Jonah Writes About the Blazers for Propeller: Thoughts on Batum, Mathews and Stotts

Propeller Magazine is a great literary site to bookmark, run by the excellent Dan DeWeese. In addition to running the site and the magazine, DeWeese is the author of the story collection Disorder and the novel You Don’t Love this Man. Also, he has been kind enough to post my writing at the site, which furthers his excellence.

Here are the three pieces focused on the Blazers, as they continue on their entertaining playoff journey.

Nicolas Batum: Whatever You Need Him to Be

The word “versatile” gets tossed around a lot when describing certain basketball players. They can shoot with range, dribble through traffic (insert busy Portland intersection here), and make cross-court passes others can’t imagine in split-second scans of the court with their peripheral visions. More than anything else, though, versatile players play defense.

I devoured the sport of basketball as a kid. I played one-on-one with my older-brother in our cracked driveway. I played before school with my elementary school classmates. I played on traveling teams in the New England winters, riding in cars filled with seventh-graders all over the Greater Boston area just to sit on the bench for most of the games. I played through humid, sweltering summers on outdoor courts at basketball camps. I won trophies. I broke my right thumb trying to steal a pass. I fractured my right pinkie after instigating an argument with my older brother, who was refereeing my birthday party basketball game at a rented gym. My brother tried to kick the ball I was in the middle of dribbling and connected with my pinkie instead. Party over. I still play piano a little funny with the right hand. I had one glorious season, freshman year of high school, where all of my efforts (running cross country that fall to get in the best shape of my young life) paid off and I had a few proud moments on the court, leading my team to victories with shooting and defense.

What does any of this have to do with the Portland Trail Blazers? Tonight, the Blazers come home to Portland up 2-0 in their first round series with the Houston Rockets, that team that initially drafted Nicolas Batum, the wiry young lad out of Lisieux, France. And Nicolas Batum is versatile. He is whatever you need him to be.

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The Power of Hunger: Reggie Jackson, Troy Daniels and Wesley Mathews in the NBA Playoffs

As you may have noticed, the NBA Playoffs have been proper mental/downright insane/absolutely ridiculous/completely awesome so far. As an NBA obsessive, this is both an awesome and overwhelming time.

Attention: Adam Silver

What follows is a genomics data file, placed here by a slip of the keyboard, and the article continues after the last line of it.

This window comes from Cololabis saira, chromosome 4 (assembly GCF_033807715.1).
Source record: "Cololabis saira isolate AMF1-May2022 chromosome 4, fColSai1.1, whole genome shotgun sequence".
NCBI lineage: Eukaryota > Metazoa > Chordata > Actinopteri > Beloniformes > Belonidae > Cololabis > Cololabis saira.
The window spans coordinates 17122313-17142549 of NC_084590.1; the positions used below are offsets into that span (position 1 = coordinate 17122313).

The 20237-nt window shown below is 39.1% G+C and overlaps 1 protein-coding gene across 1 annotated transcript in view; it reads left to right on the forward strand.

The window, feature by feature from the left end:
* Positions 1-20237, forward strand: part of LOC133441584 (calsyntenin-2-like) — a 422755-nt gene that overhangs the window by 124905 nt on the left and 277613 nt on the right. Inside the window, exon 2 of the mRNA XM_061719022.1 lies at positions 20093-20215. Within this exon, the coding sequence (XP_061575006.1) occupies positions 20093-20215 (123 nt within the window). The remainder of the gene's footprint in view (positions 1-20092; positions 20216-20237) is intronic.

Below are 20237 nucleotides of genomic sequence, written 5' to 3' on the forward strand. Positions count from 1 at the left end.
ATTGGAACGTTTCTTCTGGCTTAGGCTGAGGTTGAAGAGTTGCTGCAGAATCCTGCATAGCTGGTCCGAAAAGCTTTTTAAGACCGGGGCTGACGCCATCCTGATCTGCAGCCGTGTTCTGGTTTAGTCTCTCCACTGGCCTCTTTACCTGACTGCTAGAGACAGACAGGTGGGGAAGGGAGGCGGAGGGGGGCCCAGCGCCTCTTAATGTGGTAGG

After you do everything in your power to suspend Clippers “owner” Donald Sterling, please leave the conferences exactly as they are. The absurd imbalance that occurred this year has resulted in the most exciting first round of playoff basketball in the NBA’s history. The West is so good that all eight teams fully deserve to be here, and all four Western Conference series are must-watch basketball.

Oklahoma City-Memphis (2-2), Game 5 in Oklahoma City, Tuesday

With his heroic Game 4, Reggie Jackson saved the Thunder from a 3-1 deficit and tied their series with the Memphis Grizzlies at two game a piece. Watching Kevin Durant embrace Jackson after the game, it was telling just how thankful Durant and Coach Scott Brooks must have been.

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World Traveler: Terry Stotts’ Long and Winding Road

Do you eat the same thing for breakfast every morning? The San Antonio Spurs do. They have a plan. They stick to the plan. That plan involves precision, strategy, and mental toughness. They know how to get the best shots. They get the best shots. Also, they have two of the most dynamic athletes in the NBA. The creativity of Tony Parker propels the offense. The athleticism and agility of Kawhi Leonard leads the defense. Gregg Popovich presses “Play,” and makes wise decisions every so often.

The Portland Trail Blazers do not eat the same breakfast every morning. They play with a free-wheeling spirit that echoes their 1977 championship team. The ball moves. And keeps moving. While possessing the flexibility that leads to endless offensive options, they know that the best defense is a low-turnover offense. In this analytics era, they have the best mid-range shooter in the game in LaMarcus Aldridge (yes, Dirk Nowitzki passed the torch recently). And for the analytically minded, they understand the value of three-point shooters and penetration that surrounds Aldridge. They have the preternaturally poised Damian Lillard running the point, and fantastic complementary pieces in the ever-lovable Wesley Matthews and the Scottie Pippen-clone Nic Batum. They have cult hero Robin Lopez, who could make things messy for the ageless Tim Duncan.

The lopsided Spurs victory in Game 1—these things happen—may have dimmed enthusiasms a bit, but this series should be beautiful to watch. Both teams play an aesthetically pleasing, up-tempo style that emphasizes passing. The ball doesn’t stop. The players are in constant motion. Instead of watching the ball, watch the baseline. Watch the furious running along that line, amidst the smattering of camera guys. Batum and Matthews for the Blazers, while Parker, Leonard, and Danny Green run obstacle courses for the Spurs.

Click here to read the rest and check out Propeller



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